I posted the following on my personal Facebook page today. I am a fan of the Timehop app and check it each day to see what I was up to on this day in previous years. By way of background, I have been unfortunate enough to need two back surgeries in the last ten years. Today, I was reminded that I had my last one three years ago today. Both were successful but recovery was a slow, tentative affair and the second one was significantly harder to return from than the first.
I am sharing this as a quasi blog post because, difficult as they were, I learned a lot from these experiences and it is important to me that I share my own learnings here. There are plenty of self help articles out there online and I have no doubt that someone has posted “The Top Ten Ways To Get Back On Your Feet After Surgery”.
This is NOT that.
This short post relates to my own personal journey. I hope that it can help someone who is struggling back from illness or any other trauma for that matter. It is simply a small message of hope from someone who has experienced the challenge of recovery and come out the other side.
“Hard to believe it’s 3 years since the last back surgery. I’m feeling grateful to be fit and active again because there have been a lot of speed bumps along the way. I am especially thankful to have found a fantastic physiotherapist who has made a tremendous difference and expanded my capabilities.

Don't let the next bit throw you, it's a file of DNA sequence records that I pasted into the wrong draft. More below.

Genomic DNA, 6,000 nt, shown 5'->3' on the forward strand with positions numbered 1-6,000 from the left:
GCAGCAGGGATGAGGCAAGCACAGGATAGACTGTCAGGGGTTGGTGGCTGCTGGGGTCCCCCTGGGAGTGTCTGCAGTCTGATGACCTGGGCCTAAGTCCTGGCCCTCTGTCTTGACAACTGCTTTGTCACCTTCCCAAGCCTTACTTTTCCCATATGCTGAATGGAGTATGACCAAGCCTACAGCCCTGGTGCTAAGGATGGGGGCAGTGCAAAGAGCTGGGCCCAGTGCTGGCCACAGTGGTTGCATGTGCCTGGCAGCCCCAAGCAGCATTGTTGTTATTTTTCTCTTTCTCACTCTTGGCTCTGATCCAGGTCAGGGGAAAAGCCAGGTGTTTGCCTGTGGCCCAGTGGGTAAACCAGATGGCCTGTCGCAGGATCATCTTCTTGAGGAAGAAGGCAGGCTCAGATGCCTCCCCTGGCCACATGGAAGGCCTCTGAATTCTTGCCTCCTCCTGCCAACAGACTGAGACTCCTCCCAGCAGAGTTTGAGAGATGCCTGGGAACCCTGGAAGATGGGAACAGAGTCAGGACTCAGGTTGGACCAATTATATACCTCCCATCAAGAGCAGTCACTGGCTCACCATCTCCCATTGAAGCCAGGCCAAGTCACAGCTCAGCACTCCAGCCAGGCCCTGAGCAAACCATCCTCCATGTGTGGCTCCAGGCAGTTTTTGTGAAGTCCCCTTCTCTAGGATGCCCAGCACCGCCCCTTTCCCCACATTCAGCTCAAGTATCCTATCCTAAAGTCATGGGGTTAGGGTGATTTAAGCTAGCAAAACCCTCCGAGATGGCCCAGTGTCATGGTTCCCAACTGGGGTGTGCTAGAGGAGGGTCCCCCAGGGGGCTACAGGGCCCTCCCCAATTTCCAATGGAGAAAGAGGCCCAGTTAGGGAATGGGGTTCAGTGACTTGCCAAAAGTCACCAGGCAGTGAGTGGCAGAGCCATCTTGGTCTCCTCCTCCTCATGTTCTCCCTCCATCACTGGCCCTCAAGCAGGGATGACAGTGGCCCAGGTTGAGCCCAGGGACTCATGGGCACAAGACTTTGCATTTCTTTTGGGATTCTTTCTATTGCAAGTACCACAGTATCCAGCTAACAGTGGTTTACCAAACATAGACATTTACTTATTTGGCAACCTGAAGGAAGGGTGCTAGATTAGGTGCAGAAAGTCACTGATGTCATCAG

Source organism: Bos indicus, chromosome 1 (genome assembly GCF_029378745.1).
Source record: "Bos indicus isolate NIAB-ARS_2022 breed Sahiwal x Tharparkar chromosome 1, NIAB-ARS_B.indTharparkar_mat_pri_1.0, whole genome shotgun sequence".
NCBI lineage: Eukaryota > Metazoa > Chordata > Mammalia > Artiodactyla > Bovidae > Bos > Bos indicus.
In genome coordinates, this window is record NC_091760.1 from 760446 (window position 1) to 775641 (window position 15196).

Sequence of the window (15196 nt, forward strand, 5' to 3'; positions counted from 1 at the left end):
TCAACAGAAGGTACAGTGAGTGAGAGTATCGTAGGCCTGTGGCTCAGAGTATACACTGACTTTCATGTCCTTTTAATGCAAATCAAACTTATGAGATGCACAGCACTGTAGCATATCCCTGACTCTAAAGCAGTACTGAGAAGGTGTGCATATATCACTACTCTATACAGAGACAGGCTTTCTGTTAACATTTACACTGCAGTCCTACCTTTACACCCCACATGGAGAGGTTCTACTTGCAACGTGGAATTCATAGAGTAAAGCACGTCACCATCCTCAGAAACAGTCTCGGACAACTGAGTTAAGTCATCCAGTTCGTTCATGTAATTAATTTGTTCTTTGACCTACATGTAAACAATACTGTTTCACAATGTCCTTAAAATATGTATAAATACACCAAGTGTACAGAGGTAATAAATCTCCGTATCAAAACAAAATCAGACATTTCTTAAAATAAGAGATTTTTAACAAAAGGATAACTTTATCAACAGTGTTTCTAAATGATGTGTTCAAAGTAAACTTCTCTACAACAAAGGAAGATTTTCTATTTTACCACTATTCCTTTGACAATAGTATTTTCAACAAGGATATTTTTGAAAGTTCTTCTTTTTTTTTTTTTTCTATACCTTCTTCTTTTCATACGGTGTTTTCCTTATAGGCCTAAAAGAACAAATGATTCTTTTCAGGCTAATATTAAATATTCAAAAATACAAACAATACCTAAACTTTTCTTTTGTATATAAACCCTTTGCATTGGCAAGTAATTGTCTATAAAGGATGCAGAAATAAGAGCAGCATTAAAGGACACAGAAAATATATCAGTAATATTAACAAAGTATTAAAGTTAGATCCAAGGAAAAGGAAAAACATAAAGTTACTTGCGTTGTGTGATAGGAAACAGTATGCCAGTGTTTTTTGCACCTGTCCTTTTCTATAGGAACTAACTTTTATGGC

It has been challenging to deal with two back surgeries but this experience has taught me a lot of positive things. Recovery is a long road and it’s a lonely road at times too. If you are travelling that road, keep the faith, stay the course and go easy on yourself.
Healing takes time and operates at the pace that is right for your body. You can help it but you can’t force it.
Be patient, be as active as you can be – when I was unable to run, I started to walk. Bringing the dog out every day has played a huge part in getting me to here…where I can now enjoy some slow paced, short runs.
I felt very angry initially that lightening could strike twice. I was at peak fitness this time three years ago. I found it really difficult to see other people out running in those first few months of recovery. This is not who I am. I felt like this horrible resentful person had invaded my being.
I was sometimes overwhelmed by uncharacteristic feelings of anger. It took me a while to realise that it was a kind of grieving, a way of dealing with the sense of loss, the failure of my own body.
I’m posting this because there is light at the end of the tunnel and it’s not the oncoming train. I am posting it as a reminder to myself and others that recovery of all kinds is tough and requires patience and compassion – and compassion starts with the self.
Mostly I am posting this to say THANK YOU to my rock, my Husband. I could not have done it without your love and your monumental support.”